I want to tell you what it felt like to hold a copy of Eat This Poem in my hands. I wanted to tell you sooner, right when the box of books arrived at my door, but I needed to think. Process. Absorb. Gather my thoughts.
So, let’s start at the beginning.
The books were scheduled to arrive at my publisher’s warehouse in Colorado on February 17, so you can imagine my excitement to receive an email a week early saying the books were here (!!) and UPS would be picking them up in a few hours (!!).
It was Friday, and I was expecting them Monday, so all weekend I tried to distract myself. I bought champagne and chilled it in the refrigerator. I brought my dog to work on Monday to help the time pass more quickly. But when I got home from work, both my dog and my son in tow, the books were not there.
Of course, I was disappointed.
I made soup for dinner, and every time I opened the fridge to pull out stock or half an onion I’d saved, I saw the champagne bottle, reminding me of the occasion I was waiting for to pop the cork.
The next day, I realized something.
As excruciating as it was to wait (also, for two nights in a row, I woke up at 3 am and tossed and turned before falling back to sleep, plus, I had a perpetual knot in my stomach), I found tremendous peace in one small and obvious detail.
The book exists.
Even though I don’t have my box filled with the proof of my years of work, the book exists. I told myself this over and over as I walked after lunch. The book exists. It will be published. It is published. You made this. It exists.
It’s worth noting I’m not the most patient person.
I’ve softened over the years, but usually when I want something or I’m ready for something, contentment is not always my first instinct.
Waiting the extra 24 hours was excruciating and anxiety producing, but it forced me into learning yet another lesson about creativity, which is, everything in its timing.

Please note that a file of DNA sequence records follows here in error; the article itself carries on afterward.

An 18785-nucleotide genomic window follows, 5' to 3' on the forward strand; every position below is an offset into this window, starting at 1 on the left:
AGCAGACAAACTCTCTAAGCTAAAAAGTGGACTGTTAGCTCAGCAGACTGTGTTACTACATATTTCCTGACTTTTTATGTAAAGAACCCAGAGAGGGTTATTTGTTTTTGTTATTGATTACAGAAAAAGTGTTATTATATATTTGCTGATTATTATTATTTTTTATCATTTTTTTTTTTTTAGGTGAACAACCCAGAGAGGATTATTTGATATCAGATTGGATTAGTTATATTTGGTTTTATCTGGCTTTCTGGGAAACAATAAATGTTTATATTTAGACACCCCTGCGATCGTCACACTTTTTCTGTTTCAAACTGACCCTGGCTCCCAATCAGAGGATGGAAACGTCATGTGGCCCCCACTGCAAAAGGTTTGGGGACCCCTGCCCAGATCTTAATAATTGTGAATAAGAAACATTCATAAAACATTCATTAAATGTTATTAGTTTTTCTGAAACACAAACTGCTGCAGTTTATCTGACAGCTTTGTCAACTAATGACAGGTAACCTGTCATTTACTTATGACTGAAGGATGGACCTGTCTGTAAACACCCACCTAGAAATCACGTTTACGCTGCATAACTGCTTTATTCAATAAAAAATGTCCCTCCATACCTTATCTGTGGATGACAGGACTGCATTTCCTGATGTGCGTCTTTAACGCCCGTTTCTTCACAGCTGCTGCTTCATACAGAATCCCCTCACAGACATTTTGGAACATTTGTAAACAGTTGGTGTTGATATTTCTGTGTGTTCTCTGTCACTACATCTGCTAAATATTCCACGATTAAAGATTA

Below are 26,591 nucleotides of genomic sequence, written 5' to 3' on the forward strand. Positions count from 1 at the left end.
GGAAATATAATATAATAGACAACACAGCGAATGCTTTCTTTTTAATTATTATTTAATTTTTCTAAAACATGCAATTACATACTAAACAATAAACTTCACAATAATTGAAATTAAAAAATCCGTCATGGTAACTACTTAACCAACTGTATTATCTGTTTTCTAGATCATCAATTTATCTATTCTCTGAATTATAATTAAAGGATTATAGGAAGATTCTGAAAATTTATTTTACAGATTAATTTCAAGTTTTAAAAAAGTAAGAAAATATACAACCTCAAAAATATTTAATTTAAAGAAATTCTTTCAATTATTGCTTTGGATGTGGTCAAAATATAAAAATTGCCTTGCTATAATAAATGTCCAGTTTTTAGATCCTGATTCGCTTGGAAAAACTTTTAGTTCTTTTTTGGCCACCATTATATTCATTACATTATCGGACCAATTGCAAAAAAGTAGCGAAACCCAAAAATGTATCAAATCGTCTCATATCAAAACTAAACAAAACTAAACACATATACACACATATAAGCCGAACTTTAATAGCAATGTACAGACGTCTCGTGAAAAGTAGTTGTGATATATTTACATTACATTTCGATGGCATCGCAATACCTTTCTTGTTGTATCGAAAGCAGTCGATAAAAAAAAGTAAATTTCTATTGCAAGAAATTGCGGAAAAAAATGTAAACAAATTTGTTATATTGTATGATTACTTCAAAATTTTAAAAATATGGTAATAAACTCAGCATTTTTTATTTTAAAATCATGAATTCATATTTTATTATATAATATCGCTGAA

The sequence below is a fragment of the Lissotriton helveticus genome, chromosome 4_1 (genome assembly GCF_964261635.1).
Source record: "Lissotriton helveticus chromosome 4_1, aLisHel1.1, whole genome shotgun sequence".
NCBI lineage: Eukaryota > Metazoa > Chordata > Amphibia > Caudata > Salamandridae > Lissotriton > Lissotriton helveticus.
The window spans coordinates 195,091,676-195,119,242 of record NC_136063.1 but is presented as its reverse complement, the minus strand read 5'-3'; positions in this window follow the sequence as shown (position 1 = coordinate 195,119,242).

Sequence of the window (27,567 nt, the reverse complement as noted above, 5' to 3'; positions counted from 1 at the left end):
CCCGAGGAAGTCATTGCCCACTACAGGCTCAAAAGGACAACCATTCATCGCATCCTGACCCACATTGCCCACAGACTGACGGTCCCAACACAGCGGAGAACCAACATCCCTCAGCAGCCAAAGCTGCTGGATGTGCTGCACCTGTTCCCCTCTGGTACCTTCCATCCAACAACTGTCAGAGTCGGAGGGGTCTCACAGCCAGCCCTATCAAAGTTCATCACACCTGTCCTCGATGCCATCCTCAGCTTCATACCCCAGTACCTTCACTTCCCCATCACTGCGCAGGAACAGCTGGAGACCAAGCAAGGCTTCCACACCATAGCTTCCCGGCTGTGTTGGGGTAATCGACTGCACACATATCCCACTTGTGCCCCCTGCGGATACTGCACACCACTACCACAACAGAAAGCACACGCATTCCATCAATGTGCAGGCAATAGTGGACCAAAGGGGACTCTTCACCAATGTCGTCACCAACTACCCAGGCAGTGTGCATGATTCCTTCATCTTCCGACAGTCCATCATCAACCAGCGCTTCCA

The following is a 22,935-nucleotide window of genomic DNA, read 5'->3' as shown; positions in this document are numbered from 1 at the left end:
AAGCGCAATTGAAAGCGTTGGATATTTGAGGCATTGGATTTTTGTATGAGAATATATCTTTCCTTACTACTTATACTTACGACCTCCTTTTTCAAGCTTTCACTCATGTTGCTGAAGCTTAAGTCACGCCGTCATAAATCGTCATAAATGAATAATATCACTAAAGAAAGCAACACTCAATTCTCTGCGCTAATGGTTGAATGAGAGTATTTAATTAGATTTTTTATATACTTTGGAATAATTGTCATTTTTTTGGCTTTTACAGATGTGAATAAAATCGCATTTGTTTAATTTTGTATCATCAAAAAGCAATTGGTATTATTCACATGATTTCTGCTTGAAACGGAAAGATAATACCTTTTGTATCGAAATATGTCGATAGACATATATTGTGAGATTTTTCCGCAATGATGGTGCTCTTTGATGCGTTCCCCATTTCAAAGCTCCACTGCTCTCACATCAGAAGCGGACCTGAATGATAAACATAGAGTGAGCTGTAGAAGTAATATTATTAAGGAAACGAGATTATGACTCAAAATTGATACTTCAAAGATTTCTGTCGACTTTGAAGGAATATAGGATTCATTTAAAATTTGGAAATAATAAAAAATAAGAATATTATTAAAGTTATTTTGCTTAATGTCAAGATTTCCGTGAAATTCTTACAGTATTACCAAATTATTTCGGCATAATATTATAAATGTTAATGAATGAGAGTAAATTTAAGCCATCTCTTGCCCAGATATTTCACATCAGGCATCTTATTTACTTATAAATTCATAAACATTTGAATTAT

So even though I couldn’t hold it (yet), I knew it was out there in the world.
And on Tuesday, the book did come. A small package rested against my front door when I came home, again, with Henry in my arms. I still had to wait for Andrew to get home from work before opening it. I couldn’t have this experience without him, so again, I busied myself, first playing with Henry for a few minutes in his room, then scooping a pile of food into Emma’s bowl, then starting to pull leaves off the chard I was planning to saute with garlic and oil before swirling with spaghetti.
I pulled out the champagne glasses.
As soon as the keys turned in the door I screamed “Ok, let’s go let’s go!!” and started tearing into the package. Andrew came over and picked up Henry, holding his phone with one hand to try and take a few pictures.
Slowly, I pulled out two copies of Eat This Poem, then ran my finger over the raised cover. I pulled open the flap, looked at the photo and bio I had submitted months earlier. I flipped the pages, smelled them, and saw the words I’d nearly memorized after years of writing recipe after recipe, story after story.
One day I was sitting in Starbucks, writing notes next to a poem, and now I was holding the book I hoped for so long I would get to write. I want you to curl up on the couch with it, underline it, dog-ear it, use it.
Strangely, the publication of a book is both an end and a beginning.
The end of one writing journey, but the beginning of a relationship between my words and everyone who might read them.
So as much as this book is mine, soon it will be yours, too.